Russia warns of ‘tragic mistake’ as US mulls action in Syria

• Syria offers UN access to chemical attacks site
• US says Syrian offer ‘too late to be credible’

Defense Secretary Chuck Hagel said Sunday the US military was ready to take action against the Syrian regime if ordered, but stressed that Washington was still evaluating claims of a chemical weapons attack.

“President Obama has asked the Defense Department to prepare options for all contingencies. We have done that,” Hagel told reporters in the Malaysian capital Kuala Lumpur. “Again, we are prepared to exercise whatever option, if he decides to employ one of those options.”

Washington’s posturing prompted Russia to warn that Western military action against the Syrian regime would be a “tragic mistake.”

Russia welcomed Syrian President Bashar Assad’s offer to allow a mission by UN inspectors probing alleged chemical weapons use and said the investigation should be allowed to proceed unhampered.

“We strongly urge those who, by attempting to impose their own results on the UN experts, are raising the possibility of a military operation in Syria to use their common sense and refrain from committing a tragic mistake,” foreign ministry spokesman Alexander Lukashevich said in a statement.

Hagel said the US and its allies were assessing intelligence on allegations that Assad’s forces unleashed chemical weapons in an attack near Damascus last week as he battles an uprising that began in March 2011.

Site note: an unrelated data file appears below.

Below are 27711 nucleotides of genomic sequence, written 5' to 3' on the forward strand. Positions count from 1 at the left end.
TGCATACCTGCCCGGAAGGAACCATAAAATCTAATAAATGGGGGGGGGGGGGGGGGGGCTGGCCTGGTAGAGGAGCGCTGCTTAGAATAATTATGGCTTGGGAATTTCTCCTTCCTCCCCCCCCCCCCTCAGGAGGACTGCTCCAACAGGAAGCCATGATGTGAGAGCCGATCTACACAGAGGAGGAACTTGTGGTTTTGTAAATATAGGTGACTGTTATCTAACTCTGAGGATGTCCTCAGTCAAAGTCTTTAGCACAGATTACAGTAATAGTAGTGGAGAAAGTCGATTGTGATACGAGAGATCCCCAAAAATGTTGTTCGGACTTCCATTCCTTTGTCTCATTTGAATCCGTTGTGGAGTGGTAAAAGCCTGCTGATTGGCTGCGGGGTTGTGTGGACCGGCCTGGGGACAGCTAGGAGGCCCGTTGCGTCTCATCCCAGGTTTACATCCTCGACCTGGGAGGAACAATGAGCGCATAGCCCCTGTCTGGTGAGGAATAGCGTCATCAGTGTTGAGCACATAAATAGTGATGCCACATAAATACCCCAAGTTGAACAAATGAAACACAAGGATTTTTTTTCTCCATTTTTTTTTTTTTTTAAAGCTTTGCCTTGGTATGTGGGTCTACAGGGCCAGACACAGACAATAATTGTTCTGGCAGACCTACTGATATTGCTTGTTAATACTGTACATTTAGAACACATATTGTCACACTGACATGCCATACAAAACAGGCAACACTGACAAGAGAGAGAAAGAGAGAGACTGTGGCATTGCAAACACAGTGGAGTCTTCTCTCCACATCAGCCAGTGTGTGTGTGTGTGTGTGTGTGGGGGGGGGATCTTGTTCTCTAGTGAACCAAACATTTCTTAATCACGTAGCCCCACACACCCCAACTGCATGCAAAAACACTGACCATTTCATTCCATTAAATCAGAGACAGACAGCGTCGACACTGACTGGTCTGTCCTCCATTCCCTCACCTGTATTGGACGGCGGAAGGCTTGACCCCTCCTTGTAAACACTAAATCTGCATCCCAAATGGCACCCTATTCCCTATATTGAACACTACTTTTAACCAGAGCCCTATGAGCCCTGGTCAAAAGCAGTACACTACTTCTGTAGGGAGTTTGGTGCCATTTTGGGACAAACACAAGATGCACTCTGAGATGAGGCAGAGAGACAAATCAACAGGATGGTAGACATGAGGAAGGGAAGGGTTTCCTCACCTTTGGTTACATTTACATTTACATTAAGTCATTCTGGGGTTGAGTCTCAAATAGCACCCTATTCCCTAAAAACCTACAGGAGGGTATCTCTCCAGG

“I wouldn’t go further than that, until we have more intelligence based on facts,” Hagel said.

Hagel spoke after a meeting with his Malaysian counterpart, Hishammuddin Hussein, as he started a week-long Southeast Asia tour to stress Washington’s much-touted renewed focus on the Asia-Pacific region.

Two top lawmakers in the US earlier called for an immediate military response to Syria’s suspected chemical weapons attack.

Republican Sen. Bob Corker wants the US to respond in a “surgical and proportional way, something that gets their attention.” The Tennessee lawmaker said such a response shouldn’t involve US troops on the ground, however.

Democrat Rep. Eliot Engel of New York says the US must respond “quickly,” together with NATO allies, possibly using cruise missile strikes, as the US and NATO did in Libya.

A senior administration official said Sunday there is “very little doubt” a chemical weapon was used, but added the president had not yet decided how to respond.

Corker and Engel appeared on “Fox News Sunday.”

The United Nations said its inspectors could begin work as early as Monday, after Damascus agreed to the probe Sunday during a visit by top UN official Angela Kane.

Washington, which has said that evidence Assad’s regime used chemical weapons would cross a red line and warrant tougher action, said the Syrian offer was “too late to be credible.”

Russia — which together with Iran and China has supported Assad throughout the 29-month-old Syrian crisis — urged the rebel camp to guarantee the safety of the UN team lead by professor Aake Sellstroem.

“It is important that the armed opposition controlling part of Eastern Ghouta ensure that the UN mission is able to operate safely and refrain from the kind of armed provocation witnessed against UN observers last summer,” he said.
Opposition leaders already said Friday that UN inspectors would have “unfettered” access to areas under rebel control such as Eastern Ghouta on the outskirts of Damascus to investigate the use of chemical weapons.

Doctors Without Borders has said 355 people died last week of “neurotoxic” symptoms, after the opposition claimed regime forces unleashed chemicals east and southwest of Damascus last Wednesday causing more than 1,300 deaths.
The regime has denied the charges and in turn accused the rebels of using chemical arms.

SOURCE: http://www.arabnews.com/news/462441

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